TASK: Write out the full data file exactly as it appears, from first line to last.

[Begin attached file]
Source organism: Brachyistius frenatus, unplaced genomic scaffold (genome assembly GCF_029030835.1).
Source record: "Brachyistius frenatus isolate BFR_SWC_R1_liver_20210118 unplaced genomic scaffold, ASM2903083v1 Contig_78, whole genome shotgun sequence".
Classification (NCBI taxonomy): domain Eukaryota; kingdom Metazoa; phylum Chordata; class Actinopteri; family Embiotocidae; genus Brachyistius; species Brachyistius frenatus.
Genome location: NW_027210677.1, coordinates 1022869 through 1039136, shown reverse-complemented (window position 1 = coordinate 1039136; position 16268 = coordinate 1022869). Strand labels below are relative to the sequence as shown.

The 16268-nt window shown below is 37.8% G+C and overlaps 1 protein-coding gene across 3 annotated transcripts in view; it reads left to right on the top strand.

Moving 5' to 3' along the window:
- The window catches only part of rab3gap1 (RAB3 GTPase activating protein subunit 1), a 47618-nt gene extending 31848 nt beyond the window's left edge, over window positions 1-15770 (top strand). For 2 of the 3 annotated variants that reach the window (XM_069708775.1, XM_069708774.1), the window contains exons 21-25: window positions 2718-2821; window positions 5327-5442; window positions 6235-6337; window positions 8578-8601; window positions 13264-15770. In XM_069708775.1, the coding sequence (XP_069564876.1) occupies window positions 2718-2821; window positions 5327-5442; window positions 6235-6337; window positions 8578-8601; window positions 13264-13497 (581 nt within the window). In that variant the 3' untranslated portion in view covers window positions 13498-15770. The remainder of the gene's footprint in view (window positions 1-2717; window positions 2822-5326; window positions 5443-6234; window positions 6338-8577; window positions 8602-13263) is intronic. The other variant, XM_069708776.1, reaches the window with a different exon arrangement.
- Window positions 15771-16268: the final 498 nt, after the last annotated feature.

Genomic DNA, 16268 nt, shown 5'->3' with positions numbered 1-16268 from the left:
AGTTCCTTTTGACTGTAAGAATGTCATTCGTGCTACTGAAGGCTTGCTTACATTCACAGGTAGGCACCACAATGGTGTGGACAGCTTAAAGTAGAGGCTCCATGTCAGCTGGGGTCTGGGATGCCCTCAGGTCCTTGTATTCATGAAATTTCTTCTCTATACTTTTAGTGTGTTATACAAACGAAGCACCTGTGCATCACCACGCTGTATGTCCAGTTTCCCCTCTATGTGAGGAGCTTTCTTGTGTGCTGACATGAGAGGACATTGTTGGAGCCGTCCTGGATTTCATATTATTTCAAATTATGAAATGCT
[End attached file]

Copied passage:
Source organism: Brachyistius frenatus, unplaced genomic scaffold (genome assembly GCF_029030835.1).
Source record: "Brachyistius frenatus isolate BFR_SWC_R1_liver_20210118 unplaced genomic scaffold, ASM2903083v1 Contig_78, whole genome shotgun sequence".
Classification (NCBI taxonomy): domain Eukaryota; kingdom Metazoa; phylum Chordata; class Actinopteri; family Embiotocidae; genus Brachyistius; species Brachyistius frenatus.
Genome location: NW_027210677.1, coordinates 1022869 through 1039136, shown reverse-complemented (window position 1 = coordinate 1039136; position 16268 = coordinate 1022869). Strand labels below are relative to the sequence as shown.

The 16268-nt window shown below is 37.8% G+C and overlaps 1 protein-coding gene across 3 annotated transcripts in view; it reads left to right on the top strand.

Moving 5' to 3' along the window:
- The window catches only part of rab3gap1 (RAB3 GTPase activating protein subunit 1), a 47618-nt gene extending 31848 nt beyond the window's left edge, over window positions 1-15770 (top strand). For 2 of the 3 annotated variants that reach the window (XM_069708775.1, XM_069708774.1), the window contains exons 21-25: window positions 2718-2821; window positions 5327-5442; window positions 6235-6337; window positions 8578-8601; window positions 13264-15770. In XM_069708775.1, the coding sequence (XP_069564876.1) occupies window positions 2718-2821; window positions 5327-5442; window positions 6235-6337; window positions 8578-8601; window positions 13264-13497 (581 nt within the window). In that variant the 3' untranslated portion in view covers window positions 13498-15770. The remainder of the gene's footprint in view (window positions 1-2717; window positions 2822-5326; window positions 5443-6234; window positions 6338-8577; window positions 8602-13263) is intronic. The other variant, XM_069708776.1, reaches the window with a different exon arrangement.
- Window positions 15771-16268: the final 498 nt, after the last annotated feature.

Genomic DNA, 16268 nt, shown 5'->3' with positions numbered 1-16268 from the left:
AGTTCCTTTTGACTGTAAGAATGTCATTCGTGCTACTGAAGGCTTGCTTACATTCACAGGTAGGCACCACAATGGTGTGGACAGCTTAAAGTAGAGGCTCCATGTCAGCTGGGGTCTGGGATGCCCTCAGGTCCTTGTATTCATGAAATTTCTTCTCTATACTTTTAGTGTGTTATACAAACGAAGCACCTGTGCATCACCACGCTGTATGTCCAGTTTCCCCTCTATGTGAGGAGCTTTCTTGTGTGCTGACATGAGAGGACATTGTTGGAGCCGTCCTGGATTTCATATTATTTCAAATTATGAAATGCT